Our Deputy Sheriffs in the Middle East
- A Brutal Friendship: The West and the Arab Elite by Said Aburish
Gollancz, 414 pp, £20.00, July 1997, ISBN 0 575 06275 4
Last month saw the massacre of two hundred innocents in the Algiers suburb of Bentalha, but British newspaper headlines were taken up with more exotic matters: the sentences facing two British nurses apparently convicted of murdering a third at a hospital complex in Saudi Arabia. Executions and floggings are routine in the wealthy desert kingdom: a version, Aziz al-Azmeh suggests in one of the best essays yet written on Saudi Arabia, of the ‘bread and circuses’ principle favoured by the Romans. Until now, however, the victims of these popular spectacles have either been Saudi nationals or expatriate workers from poor countries such as Sri Lanka or the Philippines. The much more menacing situation in Algeria would have barely merited a mention had it not been for the fact that the latest massacre – the third in as many weeks – took place near the centre of Algiers, too close to the international communications networks to be ignored.
Vol. 19 No. 23 · 27 November 1997
I want to take issue with Malise Ruthven’s suggestion in his review of Said Aburish’s A Brutal Friendship (LRB, 16 October) that the West has an appetite for cheap petroleum. I remember reading in a biography of Nubar Sarkis Gulbenkian that his father, Calouste Gulbenkian, or Mr Five Per Cent, predicted in the Twenties that sooner or later it would be in the West’s interests to reduce the flow of oil from the Middle East by cutting off supplies from either Iraq or Saudi Arabia. American policy is to ensure high prices for oil by limiting the sources of supply. The United States chose Saudi Arabia to be its deputy sheriff in the Middle East partly for historical reasons but partly because of the gullibility of its rulers, who seem not to have realised that they are being duped into wasting their petrodollars to pay for American-made arms, which are of no use or economic advantage to them. By the alchemy of an astute foreign policy Saudi petrodollars become US dollars. To this end it is essential for the United States to maintain a near war footing in the Middle East. That is why Israel is another deputy sheriff. At the time of the Gulf War there was some suggestion that a US envoy had hinted to Saddam Hussein that the United States would not take too serious a view of the overthrow of the Kuwaiti regime. It must equally be part of US policy to keep Saddam Hussein in power so as to justify the continued economic embargo of Iraq; just as the sheltering of terrorists justifies embargoes on Libya and on Somalia.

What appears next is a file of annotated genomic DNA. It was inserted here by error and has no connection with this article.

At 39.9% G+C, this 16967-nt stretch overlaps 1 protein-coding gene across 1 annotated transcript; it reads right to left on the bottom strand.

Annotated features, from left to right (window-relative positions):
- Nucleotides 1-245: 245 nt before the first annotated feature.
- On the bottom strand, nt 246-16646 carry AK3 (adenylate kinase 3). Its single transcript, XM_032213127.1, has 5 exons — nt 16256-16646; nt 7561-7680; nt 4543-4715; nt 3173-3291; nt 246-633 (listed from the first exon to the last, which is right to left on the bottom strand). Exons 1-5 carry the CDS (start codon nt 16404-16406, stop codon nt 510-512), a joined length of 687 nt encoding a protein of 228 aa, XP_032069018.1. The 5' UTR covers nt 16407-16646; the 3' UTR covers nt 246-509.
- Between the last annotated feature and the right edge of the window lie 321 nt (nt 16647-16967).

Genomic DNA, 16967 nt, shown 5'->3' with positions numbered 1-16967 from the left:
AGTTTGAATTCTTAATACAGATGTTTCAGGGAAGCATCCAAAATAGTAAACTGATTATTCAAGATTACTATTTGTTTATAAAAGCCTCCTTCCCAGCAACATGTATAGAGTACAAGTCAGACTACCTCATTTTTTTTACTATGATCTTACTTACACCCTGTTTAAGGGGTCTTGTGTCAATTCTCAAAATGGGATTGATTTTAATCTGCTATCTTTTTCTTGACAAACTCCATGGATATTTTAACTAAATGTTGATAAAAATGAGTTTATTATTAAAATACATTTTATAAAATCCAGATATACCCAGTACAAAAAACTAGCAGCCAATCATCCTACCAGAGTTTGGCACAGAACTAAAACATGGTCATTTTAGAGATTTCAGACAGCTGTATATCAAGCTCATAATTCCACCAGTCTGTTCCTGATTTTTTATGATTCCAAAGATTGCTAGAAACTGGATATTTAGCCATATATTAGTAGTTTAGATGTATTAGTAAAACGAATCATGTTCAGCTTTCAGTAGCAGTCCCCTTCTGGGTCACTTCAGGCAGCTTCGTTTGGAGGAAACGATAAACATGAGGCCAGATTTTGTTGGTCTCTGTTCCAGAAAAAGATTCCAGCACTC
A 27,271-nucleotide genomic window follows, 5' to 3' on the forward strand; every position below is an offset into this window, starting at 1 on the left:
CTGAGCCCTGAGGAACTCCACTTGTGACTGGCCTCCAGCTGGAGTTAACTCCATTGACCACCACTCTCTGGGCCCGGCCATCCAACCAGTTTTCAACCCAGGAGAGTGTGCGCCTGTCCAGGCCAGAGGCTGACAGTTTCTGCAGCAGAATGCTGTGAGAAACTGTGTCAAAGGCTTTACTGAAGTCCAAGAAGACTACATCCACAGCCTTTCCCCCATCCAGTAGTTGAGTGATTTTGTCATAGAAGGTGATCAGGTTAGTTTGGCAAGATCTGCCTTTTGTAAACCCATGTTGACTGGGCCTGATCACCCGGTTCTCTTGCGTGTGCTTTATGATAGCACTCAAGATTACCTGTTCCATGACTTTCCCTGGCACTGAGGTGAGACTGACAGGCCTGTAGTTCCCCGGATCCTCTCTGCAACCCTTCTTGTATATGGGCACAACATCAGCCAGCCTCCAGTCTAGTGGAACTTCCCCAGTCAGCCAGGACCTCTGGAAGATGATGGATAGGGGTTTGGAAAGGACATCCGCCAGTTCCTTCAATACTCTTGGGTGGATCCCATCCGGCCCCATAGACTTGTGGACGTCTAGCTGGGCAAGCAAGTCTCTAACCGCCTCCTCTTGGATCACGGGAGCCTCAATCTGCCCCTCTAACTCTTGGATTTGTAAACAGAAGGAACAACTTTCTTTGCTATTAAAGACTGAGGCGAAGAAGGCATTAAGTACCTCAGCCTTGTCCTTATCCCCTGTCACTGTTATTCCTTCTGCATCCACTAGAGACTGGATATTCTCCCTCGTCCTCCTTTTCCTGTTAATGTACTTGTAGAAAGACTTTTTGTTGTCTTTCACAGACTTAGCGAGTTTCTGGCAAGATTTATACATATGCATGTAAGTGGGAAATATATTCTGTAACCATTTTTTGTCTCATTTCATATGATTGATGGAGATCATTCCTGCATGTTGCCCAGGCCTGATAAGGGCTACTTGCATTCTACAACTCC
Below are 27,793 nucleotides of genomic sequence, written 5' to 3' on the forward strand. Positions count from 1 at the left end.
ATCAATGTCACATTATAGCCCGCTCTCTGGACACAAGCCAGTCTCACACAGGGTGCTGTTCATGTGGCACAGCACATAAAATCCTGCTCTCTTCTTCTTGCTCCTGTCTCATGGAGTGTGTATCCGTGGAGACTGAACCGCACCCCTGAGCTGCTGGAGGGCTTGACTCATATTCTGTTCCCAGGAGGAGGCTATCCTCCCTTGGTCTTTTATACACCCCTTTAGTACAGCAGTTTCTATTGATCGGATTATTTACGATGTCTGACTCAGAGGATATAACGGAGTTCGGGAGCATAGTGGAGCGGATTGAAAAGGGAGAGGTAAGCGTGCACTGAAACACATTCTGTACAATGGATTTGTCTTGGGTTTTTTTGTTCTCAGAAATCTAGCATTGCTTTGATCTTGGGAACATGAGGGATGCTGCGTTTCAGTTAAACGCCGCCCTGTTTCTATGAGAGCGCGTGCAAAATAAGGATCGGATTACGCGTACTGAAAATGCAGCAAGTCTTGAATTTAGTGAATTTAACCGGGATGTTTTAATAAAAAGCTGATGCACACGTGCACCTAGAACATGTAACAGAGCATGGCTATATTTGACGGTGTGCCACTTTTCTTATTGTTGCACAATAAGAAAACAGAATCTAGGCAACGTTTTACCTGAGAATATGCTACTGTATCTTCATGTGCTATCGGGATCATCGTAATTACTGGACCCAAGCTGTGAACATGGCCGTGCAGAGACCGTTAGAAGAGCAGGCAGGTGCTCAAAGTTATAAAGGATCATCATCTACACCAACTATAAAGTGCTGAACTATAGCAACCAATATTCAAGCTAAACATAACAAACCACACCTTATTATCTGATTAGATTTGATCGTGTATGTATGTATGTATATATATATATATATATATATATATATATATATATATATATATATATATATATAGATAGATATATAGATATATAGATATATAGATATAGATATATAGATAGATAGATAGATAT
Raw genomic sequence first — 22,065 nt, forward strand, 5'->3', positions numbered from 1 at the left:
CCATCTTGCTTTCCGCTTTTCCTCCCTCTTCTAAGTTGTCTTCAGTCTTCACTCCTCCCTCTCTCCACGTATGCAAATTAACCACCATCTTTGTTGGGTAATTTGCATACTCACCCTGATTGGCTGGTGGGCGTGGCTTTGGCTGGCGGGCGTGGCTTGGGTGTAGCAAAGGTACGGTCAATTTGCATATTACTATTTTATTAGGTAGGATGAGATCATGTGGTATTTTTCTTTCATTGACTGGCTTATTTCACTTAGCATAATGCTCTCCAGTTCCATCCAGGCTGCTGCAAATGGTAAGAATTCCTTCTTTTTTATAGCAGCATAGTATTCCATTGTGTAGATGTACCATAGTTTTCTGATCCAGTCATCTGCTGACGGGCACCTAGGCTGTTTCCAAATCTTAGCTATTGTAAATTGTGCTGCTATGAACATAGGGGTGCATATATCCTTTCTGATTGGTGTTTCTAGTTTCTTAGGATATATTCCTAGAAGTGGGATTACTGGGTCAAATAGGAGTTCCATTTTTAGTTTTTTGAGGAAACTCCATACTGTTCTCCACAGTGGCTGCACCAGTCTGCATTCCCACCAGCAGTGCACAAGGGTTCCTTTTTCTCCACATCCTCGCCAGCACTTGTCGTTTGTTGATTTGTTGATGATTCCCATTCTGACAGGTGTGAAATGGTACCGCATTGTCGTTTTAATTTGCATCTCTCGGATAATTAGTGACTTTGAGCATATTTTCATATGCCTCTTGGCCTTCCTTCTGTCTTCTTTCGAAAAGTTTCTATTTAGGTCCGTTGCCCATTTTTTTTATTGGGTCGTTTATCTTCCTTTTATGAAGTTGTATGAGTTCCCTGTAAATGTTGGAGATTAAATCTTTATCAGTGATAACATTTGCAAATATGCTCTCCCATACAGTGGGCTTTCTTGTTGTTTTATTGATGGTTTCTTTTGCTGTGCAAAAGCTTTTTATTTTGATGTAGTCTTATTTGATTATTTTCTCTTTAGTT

Coolum Beach, Queensland